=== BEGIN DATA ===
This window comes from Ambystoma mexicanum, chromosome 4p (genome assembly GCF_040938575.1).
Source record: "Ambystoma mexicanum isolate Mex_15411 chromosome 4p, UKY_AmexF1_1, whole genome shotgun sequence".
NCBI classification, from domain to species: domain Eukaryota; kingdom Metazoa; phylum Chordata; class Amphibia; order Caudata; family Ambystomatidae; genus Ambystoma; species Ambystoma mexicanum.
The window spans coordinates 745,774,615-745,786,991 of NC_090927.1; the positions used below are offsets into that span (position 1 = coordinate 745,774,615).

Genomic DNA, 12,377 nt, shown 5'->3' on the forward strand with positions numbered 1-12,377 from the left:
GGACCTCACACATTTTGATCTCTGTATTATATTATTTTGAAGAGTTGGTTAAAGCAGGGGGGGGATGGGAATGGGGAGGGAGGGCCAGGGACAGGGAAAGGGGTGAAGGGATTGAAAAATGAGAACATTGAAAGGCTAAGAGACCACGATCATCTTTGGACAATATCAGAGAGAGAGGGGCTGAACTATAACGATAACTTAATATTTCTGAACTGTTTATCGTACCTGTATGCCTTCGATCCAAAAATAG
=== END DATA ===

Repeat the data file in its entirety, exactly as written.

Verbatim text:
This window comes from Ambystoma mexicanum, chromosome 4p (genome assembly GCF_040938575.1).
Source record: "Ambystoma mexicanum isolate Mex_15411 chromosome 4p, UKY_AmexF1_1, whole genome shotgun sequence".
NCBI classification, from domain to species: domain Eukaryota; kingdom Metazoa; phylum Chordata; class Amphibia; order Caudata; family Ambystomatidae; genus Ambystoma; species Ambystoma mexicanum.
The window spans coordinates 745,774,615-745,786,991 of NC_090927.1; the positions used below are offsets into that span (position 1 = coordinate 745,774,615).

Genomic DNA, 12,377 nt, shown 5'->3' on the forward strand with positions numbered 1-12,377 from the left:
GGACCTCACACATTTTGATCTCTGTATTATATTATTTTGAAGAGTTGGTTAAAGCAGGGGGGGGATGGGAATGGGGAGGGAGGGCCAGGGACAGGGAAAGGGGTGAAGGGATTGAAAAATGAGAACATTGAAAGGCTAAGAGACCACGATCATCTTTGGACAATATCAGAGAGAGAGGGGCTGAACTATAACGATAACTTAATATTTCTGAACTGTTTATCGTACCTGTATGCCTTCGATCCAAAAATAG